People don’t want to hear it when you tell them to run over amphibians

Ah – the internet. One minute in which to arm myself with an encyclopaedic knowledge about frogs. 

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Surgery had finished on Saturday morning: what had been scheduled for an hour and a half became a maelstrom of three hours. A client had come in as the place was being closed. Peter, my colleague, had left, suitably pleased with himself at being able to stay in bed, having been on call the previous night. “Oh, the usual thing,” he’d told me, “a couple of phone calls from drunks who didn’t want to pay to come in, but otherwise it was all quiet.”

The client who arrives shortly before closing time is not welcome. The receptionist, the nurse and the vet want to go home. Such cases may take five minutes; they may take 55. The receptionist, a lass who really would rather have been organising her wedding, came in, wearing her face of battle fatigue. The receptionists have to deal with and take money from the grieving, the anxious and, worst of all, the resentful. They are, to extend the metaphor, in the front line.

This receptionist – Joy – was anything but the embodiment of her name. She looked worn and shell-shocked. “You’ll have trouble with this one,” she said. “She phoned Peter last night about a poorly frog. He told her that he couldn’t be bothered to see it and then he told her to run it over.”

Few things surprise me in practice, but this was terrific. Peter, a sympathetic young man, had given the frankest and most practical advice. I wanted to laugh but propriety demanded that I merely smile. But the smile eventually gave way to a sigh, as the difficulty of the looming encounter dawned on me. “All right, Joy,” I said, “ I’ll try to sort it out.”

Think clearly. Frogs. Reptiles? No, amphibians. What do they eat? Meat? Insects? Greens? Critical Care Formula – that’s the stuff to feed to green, slimy creatures. Are they poikilotherms? Ah – the internet. One minute in which to arm myself with an encyclopaedic knowledge about frogs.

And there it was before me: Wikipedia’s frog. Mostly carnivores, can be omnivores. Toads are just warty frogs. And diseases? That’s what I needed to know. Chytridiomycosis. That would do. The client wouldn’t know anything about that. But I would. I felt as misguidedly well equipped as Bertie Wooster when confronting one of his aunts. Emboldened, I went into the waiting room and called in the client.

Ms Bamburgh was a young woman with cropped red hair, a ring in her nose and tattoos on her forearms – depicting lizards, I think, entwined around each other. She fixed me with the face of a gorgon, strode in and slapped a hard lump of dead frog on the table.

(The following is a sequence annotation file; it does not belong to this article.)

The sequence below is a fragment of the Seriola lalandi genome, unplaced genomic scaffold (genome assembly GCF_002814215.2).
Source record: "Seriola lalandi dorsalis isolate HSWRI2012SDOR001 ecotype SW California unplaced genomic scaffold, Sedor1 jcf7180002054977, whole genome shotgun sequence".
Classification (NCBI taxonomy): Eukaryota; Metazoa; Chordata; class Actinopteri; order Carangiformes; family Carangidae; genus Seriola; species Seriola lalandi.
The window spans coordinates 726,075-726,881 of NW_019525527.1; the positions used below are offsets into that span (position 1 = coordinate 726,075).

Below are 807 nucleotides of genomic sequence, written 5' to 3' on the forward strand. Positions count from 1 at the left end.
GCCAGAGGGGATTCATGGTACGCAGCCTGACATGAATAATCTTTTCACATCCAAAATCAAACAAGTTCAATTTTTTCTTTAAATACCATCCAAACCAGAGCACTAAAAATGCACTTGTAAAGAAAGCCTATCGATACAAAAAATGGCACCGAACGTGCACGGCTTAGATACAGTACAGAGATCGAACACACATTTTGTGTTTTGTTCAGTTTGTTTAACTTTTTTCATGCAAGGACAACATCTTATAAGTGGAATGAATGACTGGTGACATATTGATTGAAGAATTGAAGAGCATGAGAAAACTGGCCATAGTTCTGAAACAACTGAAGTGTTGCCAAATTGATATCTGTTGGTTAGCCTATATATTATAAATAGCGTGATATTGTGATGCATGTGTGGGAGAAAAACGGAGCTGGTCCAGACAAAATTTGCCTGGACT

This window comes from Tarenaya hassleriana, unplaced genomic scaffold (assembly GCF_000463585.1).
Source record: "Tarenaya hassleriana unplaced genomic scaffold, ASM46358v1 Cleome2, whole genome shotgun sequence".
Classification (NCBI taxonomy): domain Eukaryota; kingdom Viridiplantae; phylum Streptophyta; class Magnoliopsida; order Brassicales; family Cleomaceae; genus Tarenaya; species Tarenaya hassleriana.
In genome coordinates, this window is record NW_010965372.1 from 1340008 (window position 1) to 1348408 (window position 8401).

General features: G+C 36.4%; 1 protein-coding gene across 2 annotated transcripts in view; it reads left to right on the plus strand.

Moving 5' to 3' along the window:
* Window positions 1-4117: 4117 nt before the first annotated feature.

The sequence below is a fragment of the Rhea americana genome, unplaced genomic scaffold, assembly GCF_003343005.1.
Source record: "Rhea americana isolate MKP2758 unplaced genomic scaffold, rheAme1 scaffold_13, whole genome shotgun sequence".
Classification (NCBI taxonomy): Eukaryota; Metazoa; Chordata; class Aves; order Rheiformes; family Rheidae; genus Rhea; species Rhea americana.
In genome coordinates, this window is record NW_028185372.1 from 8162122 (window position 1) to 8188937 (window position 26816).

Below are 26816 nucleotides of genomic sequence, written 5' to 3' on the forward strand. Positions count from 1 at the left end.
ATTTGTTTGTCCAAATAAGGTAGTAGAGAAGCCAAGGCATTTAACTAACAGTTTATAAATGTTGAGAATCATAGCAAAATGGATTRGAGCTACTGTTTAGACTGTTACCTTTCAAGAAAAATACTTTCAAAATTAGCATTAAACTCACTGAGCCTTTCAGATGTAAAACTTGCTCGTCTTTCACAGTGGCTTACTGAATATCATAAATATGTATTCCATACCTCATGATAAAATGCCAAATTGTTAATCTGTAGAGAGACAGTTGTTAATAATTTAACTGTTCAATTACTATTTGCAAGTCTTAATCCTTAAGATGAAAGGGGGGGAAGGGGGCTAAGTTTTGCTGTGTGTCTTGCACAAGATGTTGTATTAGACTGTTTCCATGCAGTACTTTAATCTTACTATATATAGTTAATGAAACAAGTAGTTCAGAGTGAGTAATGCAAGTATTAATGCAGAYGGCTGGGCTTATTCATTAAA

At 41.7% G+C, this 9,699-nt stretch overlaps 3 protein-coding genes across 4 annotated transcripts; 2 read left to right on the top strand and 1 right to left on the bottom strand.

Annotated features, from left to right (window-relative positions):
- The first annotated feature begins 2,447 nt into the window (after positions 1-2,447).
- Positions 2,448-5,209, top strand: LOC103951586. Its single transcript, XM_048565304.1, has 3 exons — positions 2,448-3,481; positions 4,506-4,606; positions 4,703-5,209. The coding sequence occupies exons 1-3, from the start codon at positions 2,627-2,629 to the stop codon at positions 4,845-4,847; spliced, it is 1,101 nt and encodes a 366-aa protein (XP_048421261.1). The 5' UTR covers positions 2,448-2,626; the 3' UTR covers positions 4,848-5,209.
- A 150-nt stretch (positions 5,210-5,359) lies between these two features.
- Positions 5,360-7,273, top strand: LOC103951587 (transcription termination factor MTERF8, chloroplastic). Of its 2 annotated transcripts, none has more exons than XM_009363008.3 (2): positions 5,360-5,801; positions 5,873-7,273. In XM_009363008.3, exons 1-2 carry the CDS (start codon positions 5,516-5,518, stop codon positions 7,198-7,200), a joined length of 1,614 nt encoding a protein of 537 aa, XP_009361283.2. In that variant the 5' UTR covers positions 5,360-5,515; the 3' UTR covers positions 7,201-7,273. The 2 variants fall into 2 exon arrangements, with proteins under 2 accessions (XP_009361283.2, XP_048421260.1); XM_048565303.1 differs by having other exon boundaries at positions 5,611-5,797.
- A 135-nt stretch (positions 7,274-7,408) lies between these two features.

“I didn’t run it over,” she stated, revealing a ring on her tongue tip which looked as if it came from a medieval torture chamber. I concurred, given that the body still had three visible dimensions. Nonetheless, I wanted to go home, so I decided to go on the attack.

I pointed out that by not following veterinary advice, she had failed to put the frog out of its misery and had prolonged its suffering. I admitted that running animals over was an unconventional means of euthanasia, but told her it would have ended the suffering promptly in this case. I looked at the frog: it was covered in warts and probably a toad. My unexpected attack seemed to have worked – Ms Bamburgh was backing off. She asked me what I thought had been the cause of death. The warts looked mouldy.

“Chytridiomycosis,” I announced with overwhelming confidence. “A debilitating and fatal condition in amphibians. It’s quite widespread, but fortunately resistance seems to be developing. These white rings are characteristic of the disease. We seldom see them in time to treat them.”

Impressed by my authority, she changed tack: “He quoted me £120 to come out and run over this frog himself. Don’t you think that wildlife should be treated free of charge? It’s a question of welfare, not of money.” I tried not to splutter, advised her to write to the Royal College of Veterinary Surgeons and opened the door. She left the frog on the table – a memento of the veterinary profession’s failure to uphold animal welfare.

I spoke to Peter after the weekend. “I was furious,” he said resentfully. “She rang just before the end of the Brazil-Colombia World Cup game and didn’t even apologise.”

This article appears in the 23 July 2014 issue of the New Statesman, Summer Double 2014